There is a certain amount of humility that comes along with moving almost 2,000 miles away from the part of the country you’ve lived most of your life. Packing up what you think are the essentials and driving cross-country, perhaps with a psychotic cat that utterly refuses to sit in the comfy zone you created for her and instead opting to urinate all over those essentials out of spite. Or spending four days behind the wheel, where your only sense of time is how often you’ve heard Stevie Nicks belt out “Rhiannon” or how frequently you had to fill the tank.
But then you get to wherever this new place is and if you thought you were overwhelmed before, what with all of the logistics of a move this big, just wait. Now you aren’t sure where the basic necessities are like the grocery store or how to actually commute to your new job without using your GPS (and you certainly don’t know any alternate routes if you get stuck in traffic). You want to see and do everything but you’ve now got to unpack and get settled.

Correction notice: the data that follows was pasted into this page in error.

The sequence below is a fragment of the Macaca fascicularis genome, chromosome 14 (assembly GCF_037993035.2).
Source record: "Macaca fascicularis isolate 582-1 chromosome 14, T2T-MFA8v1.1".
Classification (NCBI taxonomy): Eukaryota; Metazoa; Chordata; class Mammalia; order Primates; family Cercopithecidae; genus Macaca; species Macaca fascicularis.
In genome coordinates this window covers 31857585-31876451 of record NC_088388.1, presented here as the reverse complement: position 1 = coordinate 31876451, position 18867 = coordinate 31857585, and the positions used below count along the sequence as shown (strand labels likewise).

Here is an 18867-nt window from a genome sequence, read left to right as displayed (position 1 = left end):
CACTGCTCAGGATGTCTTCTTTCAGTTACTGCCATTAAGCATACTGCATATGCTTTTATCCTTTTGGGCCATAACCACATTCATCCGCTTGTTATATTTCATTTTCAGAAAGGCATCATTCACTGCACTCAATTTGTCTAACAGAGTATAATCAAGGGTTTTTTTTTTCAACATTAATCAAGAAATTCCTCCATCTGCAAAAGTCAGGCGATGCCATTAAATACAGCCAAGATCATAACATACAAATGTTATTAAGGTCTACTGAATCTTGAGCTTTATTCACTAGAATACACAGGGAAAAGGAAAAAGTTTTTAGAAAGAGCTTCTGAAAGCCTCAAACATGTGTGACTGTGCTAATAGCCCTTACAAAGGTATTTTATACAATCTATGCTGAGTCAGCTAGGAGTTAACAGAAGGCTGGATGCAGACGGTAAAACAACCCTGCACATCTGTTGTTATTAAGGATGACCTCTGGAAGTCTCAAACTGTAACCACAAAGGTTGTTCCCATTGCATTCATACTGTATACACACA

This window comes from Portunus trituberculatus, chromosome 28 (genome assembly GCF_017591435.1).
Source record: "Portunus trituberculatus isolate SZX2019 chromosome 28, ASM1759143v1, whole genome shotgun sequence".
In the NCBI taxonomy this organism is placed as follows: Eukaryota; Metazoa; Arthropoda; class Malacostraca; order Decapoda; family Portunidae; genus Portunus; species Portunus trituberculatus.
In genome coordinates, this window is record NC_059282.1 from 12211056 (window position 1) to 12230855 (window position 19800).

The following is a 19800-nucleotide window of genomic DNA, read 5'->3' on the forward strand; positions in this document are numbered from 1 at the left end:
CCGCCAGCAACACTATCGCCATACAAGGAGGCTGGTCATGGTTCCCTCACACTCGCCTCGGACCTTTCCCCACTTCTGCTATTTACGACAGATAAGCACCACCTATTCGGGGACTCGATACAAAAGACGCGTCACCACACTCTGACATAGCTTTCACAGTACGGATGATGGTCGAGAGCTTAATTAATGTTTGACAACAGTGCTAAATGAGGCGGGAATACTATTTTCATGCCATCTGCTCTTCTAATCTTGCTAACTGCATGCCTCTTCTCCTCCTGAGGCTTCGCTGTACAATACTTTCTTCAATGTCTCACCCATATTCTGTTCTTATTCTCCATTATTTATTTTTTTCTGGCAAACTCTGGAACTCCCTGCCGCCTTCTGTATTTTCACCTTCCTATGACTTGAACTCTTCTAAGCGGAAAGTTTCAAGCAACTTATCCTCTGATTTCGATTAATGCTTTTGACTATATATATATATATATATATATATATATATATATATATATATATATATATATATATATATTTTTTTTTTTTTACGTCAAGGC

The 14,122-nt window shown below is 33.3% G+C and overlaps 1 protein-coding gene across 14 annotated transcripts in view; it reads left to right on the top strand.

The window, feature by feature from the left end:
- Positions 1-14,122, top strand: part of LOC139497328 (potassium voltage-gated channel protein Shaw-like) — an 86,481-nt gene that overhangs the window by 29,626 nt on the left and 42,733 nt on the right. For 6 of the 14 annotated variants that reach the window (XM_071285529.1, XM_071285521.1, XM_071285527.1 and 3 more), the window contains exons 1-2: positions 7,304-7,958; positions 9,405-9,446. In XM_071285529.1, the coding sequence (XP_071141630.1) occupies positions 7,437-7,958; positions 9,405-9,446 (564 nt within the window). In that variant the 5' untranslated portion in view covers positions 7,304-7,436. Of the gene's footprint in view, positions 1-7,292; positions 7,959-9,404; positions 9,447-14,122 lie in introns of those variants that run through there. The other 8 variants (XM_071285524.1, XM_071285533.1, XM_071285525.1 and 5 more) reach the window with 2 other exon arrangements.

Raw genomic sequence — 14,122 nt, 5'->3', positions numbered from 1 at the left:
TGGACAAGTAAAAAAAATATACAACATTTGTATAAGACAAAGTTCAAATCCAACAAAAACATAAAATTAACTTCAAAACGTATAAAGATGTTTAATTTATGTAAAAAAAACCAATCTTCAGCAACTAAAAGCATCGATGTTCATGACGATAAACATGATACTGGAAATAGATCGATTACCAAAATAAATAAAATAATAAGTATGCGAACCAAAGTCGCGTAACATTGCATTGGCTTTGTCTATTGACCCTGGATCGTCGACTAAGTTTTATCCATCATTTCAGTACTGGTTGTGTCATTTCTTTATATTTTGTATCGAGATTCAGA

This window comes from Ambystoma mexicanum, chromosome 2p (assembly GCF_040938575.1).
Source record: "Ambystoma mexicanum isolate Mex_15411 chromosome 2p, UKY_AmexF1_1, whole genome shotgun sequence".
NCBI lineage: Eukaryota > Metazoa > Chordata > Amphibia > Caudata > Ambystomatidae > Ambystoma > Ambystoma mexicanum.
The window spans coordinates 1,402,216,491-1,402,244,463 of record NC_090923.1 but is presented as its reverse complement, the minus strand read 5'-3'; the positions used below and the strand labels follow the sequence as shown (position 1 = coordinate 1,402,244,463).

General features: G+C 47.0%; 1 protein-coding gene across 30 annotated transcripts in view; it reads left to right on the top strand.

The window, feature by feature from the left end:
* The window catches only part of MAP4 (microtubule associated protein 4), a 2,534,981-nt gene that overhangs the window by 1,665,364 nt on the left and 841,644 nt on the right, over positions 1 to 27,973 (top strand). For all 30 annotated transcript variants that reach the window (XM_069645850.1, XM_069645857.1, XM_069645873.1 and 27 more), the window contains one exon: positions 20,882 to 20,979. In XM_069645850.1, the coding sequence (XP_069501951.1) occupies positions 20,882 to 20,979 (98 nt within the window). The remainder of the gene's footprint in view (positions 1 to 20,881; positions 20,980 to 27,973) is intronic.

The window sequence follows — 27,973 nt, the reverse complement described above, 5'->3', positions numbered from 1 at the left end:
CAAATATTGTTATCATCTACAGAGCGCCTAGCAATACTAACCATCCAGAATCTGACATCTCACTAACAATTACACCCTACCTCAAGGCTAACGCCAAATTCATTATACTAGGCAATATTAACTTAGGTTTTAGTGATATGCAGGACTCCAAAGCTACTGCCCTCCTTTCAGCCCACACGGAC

So, you do. Because you’re now of the age where it’s expected that you be a “responsible adult”. You get your affairs in order because you’re not getting any younger. And you get a lot of time to just sit and think. You’re not really as extroverted as you used to be, so making new friends doesn’t exactly come naturally anymore.
And to top it off, you moved your slightly overweight ass to a part of the country that is, year over year, the place where the fittest athletes come to train. You haven’t ridden a bike since that warm afternoon summer day down the Shore, pressing the pedals with your sandals and hoping you won’t fall out of your bikini top. You haven’t run a 5K since that one time along Shore Road, passing under the Verrazano Bridge. And let’s not even discuss your experience with tennis.
This is just…where you are now. Life hasn’t stopped for anyone. The parties and get-togethers still happen, except you’re not there. You hear about them on brief phone calls and you see the pictures on Facebook. You realize that living 5,000 feet above sea level now means that even when you attempt to make your traditional comfort food(s), they simply don’t taste the same.
It’s not awful, by any stretch of the imagination, however, because the trade off is being surrounded by the most inspirational views you’ve ever seen. Except now you’re full of ideas and don’t know where to begin. It’s a lonely place – being a writer who can’t seem to write.